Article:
Newt Gingrich announced that he is running for president this week in a tweet: a short message on Twitter, where all messages can't be longer than 140 characters. Mr. Gingrich included a link to a YouTube video.
Tweets and other social media platforms have become their own media. Jokes and gossip, to be sure, built a lot of Twitter followings. But reporters and politicians now use it because tweets can reach millions of people almost as quickly, and more directly, than even radio or TV can.
I began to write a few cranky reporters' remarks despairing over the idea that important ideas can be shrunk to 140 characters. You can imagine some of my outrage: would you want to cram the Ten Commandments or the Magna Carta into just 140 characters?
But the more I wrote, the more I realized: I like tweets. I like the clarity and discipline of 140 characters.
When Paul Revere yelled, "The British are coming! The British are coming!" he was sending the tweets of his time: they were called shouts.
You wouldn't want to crunch the Declaration of Independence to 140 characters. But just the phrase, "All men are created equal," may remind us what a truly revolutionary thought that was in 1776.
As George Pyle, an editorial writer for the Salt Lake Tribune, tweeted me yesterday, "Government of the people, by the people, for the people shall not perish from the earth," from Lincoln's Gettysburg address, even leaves 38 characters to spare.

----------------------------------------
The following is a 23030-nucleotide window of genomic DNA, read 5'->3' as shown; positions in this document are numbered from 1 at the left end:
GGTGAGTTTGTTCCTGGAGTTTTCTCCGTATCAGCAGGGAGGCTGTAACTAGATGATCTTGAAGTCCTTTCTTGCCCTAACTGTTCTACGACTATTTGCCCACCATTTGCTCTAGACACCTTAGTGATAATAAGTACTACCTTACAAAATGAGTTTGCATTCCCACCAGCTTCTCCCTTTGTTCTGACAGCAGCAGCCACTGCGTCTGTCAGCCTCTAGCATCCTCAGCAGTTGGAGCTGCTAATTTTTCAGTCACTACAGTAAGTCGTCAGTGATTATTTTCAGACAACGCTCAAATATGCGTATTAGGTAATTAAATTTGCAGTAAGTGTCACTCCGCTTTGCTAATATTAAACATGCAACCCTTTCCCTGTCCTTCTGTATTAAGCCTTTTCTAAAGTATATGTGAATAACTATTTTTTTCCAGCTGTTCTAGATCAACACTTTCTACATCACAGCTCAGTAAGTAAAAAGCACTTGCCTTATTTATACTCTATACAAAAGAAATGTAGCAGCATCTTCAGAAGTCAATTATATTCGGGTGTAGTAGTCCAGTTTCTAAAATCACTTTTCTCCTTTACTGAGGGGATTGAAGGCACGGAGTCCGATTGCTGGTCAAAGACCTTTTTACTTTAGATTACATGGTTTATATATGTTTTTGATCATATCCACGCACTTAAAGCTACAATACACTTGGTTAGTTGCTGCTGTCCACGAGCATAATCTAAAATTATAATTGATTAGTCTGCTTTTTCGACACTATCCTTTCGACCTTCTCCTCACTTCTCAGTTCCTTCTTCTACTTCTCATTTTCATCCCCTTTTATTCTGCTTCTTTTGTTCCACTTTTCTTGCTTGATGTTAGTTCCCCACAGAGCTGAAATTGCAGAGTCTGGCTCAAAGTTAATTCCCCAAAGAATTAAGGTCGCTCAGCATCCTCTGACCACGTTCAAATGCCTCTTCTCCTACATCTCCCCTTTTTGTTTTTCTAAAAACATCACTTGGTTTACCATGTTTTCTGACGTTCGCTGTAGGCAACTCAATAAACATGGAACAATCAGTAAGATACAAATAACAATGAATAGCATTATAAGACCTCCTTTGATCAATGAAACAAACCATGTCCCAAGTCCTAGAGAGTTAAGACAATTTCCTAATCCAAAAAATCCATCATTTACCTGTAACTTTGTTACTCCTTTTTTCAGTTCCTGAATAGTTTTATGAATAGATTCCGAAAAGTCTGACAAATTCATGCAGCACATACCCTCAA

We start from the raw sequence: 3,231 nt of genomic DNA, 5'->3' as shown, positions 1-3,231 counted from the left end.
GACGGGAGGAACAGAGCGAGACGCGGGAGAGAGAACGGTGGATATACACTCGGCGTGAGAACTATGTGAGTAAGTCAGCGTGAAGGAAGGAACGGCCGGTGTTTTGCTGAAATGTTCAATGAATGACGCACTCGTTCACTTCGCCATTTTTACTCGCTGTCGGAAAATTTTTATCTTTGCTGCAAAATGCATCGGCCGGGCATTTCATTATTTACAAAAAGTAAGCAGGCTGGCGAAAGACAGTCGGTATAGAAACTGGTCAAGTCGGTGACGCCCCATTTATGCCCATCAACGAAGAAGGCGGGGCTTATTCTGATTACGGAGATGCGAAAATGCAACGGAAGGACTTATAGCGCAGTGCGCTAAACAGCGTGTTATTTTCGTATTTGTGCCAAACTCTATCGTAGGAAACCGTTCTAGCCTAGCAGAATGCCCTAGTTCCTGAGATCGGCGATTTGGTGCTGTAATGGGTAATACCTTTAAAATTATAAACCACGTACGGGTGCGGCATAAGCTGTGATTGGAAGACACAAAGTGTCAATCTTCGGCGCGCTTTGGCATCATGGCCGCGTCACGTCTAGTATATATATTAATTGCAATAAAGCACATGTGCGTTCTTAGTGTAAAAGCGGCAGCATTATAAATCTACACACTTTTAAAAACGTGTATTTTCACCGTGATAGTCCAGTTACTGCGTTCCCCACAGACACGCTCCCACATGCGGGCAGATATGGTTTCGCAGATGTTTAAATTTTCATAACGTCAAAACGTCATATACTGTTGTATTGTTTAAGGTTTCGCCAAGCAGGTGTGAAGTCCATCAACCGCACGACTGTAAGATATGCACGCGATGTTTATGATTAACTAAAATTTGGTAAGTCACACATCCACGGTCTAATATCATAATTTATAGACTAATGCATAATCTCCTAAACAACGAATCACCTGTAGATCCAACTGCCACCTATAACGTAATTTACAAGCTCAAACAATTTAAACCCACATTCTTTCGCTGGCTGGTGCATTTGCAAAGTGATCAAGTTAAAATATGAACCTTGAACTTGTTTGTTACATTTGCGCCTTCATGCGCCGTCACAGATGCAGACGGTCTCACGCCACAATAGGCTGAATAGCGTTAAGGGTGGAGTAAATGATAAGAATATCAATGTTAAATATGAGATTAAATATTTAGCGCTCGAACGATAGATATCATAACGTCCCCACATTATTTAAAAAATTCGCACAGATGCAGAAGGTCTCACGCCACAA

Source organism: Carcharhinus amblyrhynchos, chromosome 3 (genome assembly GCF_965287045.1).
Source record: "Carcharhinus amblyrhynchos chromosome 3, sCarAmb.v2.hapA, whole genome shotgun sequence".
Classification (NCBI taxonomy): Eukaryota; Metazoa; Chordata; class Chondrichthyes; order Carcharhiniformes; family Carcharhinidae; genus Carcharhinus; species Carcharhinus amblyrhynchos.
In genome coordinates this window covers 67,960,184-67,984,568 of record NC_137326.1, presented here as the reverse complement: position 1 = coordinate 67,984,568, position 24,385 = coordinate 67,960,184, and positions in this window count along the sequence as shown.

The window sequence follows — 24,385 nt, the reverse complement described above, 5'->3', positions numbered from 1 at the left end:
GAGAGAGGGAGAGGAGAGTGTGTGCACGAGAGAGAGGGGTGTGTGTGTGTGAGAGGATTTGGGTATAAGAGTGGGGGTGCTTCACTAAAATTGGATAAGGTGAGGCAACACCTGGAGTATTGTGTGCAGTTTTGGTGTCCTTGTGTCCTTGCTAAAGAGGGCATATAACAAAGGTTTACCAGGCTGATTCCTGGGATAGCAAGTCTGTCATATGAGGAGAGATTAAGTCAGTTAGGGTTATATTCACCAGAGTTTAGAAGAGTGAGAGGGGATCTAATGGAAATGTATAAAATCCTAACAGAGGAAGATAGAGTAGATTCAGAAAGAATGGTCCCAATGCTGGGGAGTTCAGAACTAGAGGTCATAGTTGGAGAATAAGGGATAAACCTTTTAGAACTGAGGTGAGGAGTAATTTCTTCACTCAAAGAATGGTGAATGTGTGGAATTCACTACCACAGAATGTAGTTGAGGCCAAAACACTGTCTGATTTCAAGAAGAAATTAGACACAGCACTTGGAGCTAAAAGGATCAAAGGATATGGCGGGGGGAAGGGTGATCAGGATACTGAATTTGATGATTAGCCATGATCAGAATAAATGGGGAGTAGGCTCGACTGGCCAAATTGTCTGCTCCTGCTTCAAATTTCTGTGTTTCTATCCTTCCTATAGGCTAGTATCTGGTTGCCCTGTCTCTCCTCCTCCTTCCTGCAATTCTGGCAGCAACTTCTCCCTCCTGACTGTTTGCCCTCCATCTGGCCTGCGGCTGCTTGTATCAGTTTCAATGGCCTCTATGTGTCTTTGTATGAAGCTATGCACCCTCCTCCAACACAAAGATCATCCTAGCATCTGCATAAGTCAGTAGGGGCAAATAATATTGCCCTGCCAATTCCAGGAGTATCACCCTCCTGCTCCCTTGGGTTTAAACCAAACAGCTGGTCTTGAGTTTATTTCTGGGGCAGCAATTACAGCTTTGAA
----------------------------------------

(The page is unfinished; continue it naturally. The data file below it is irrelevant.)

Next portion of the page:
Winston Churchill's electrifying oratory "armed the English language, and sent it into battle," as President Kennedy once said. Churchill's speeches should still be savored for their eloquence as well as their resolve.
But "I have nothing to offer but blood, toil, tears, and sweat," and "We shall fight on the beaches; we shall fight in the hills; we shall never surrender," are phrases that, all by themselves, but steel into human souls. As Lincoln's, "With malice toward none, with charity for all, let us strive to bind up our nation's wounds," builds bold compassion into a few words.
Politicians often use words to obscure, not clarify. They use scads of words to hide their ideas in plain sight, piling up phrases like mounds of popcorn, hoping to give everyone a little something to scoop up.
You wouldn't want to compress Don Quixote, Macbeth, or a speech by Dr. Martin Luther King Jr. into 140 characters. But instead of having a debate in which a dozen presidential candidates rattle off rehearsed phrases to score points, maybe we should just say: please tell us in 140 characters what would you cut from a budget? That might be a little longer, but more revealing, than a bumper sticker.